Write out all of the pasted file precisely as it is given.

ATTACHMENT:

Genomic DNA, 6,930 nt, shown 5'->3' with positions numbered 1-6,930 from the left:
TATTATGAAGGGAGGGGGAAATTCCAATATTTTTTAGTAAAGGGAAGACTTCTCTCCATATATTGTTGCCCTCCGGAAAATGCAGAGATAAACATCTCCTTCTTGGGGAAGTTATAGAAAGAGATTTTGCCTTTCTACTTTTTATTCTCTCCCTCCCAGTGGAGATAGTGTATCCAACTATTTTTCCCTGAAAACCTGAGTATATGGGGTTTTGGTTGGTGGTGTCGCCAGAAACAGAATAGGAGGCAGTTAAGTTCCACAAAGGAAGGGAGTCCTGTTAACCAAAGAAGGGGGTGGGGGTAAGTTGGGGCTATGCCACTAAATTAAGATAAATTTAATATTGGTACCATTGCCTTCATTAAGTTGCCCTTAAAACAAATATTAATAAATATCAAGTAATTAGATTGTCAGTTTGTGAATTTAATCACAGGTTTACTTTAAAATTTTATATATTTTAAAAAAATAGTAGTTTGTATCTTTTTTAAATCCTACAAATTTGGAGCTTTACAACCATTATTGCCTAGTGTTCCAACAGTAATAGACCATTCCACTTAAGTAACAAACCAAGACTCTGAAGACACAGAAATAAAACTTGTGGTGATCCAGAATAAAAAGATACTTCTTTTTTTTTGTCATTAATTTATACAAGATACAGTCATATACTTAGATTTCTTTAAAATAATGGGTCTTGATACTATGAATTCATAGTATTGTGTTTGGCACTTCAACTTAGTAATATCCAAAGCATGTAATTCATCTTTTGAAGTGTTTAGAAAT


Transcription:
Genomic DNA, 6,930 nt, shown 5'->3' with positions numbered 1-6,930 from the left:
TATTATGAAGGGAGGGGGAAATTCCAATATTTTTTAGTAAAGGGAAGACTTCTCTCCATATATTGTTGCCCTCCGGAAAATGCAGAGATAAACATCTCCTTCTTGGGGAAGTTATAGAAAGAGATTTTGCCTTTCTACTTTTTATTCTCTCCCTCCCAGTGGAGATAGTGTATCCAACTATTTTTCCCTGAAAACCTGAGTATATGGGGTTTTGGTTGGTGGTGTCGCCAGAAACAGAATAGGAGGCAGTTAAGTTCCACAAAGGAAGGGAGTCCTGTTAACCAAAGAAGGGGGTGGGGGTAAGTTGGGGCTATGCCACTAAATTAAGATAAATTTAATATTGGTACCATTGCCTTCATTAAGTTGCCCTTAAAACAAATATTAATAAATATCAAGTAATTAGATTGTCAGTTTGTGAATTTAATCACAGGTTTACTTTAAAATTTTATATATTTTAAAAAAATAGTAGTTTGTATCTTTTTTAAATCCTACAAATTTGGAGCTTTACAACCATTATTGCCTAGTGTTCCAACAGTAATAGACCATTCCACTTAAGTAACAAACCAAGACTCTGAAGACACAGAAATAAAACTTGTGGTGATCCAGAATAAAAAGATACTTCTTTTTTTTTGTCATTAATTTATACAAGATACAGTCATATACTTAGATTTCTTTAAAATAATGGGTCTTGATACTATGAATTCATAGTATTGTGTTTGGCACTTCAACTTAGTAATATCCAAAGCATGTAATTCATCTTTTGAAGTGTTTAGAAAT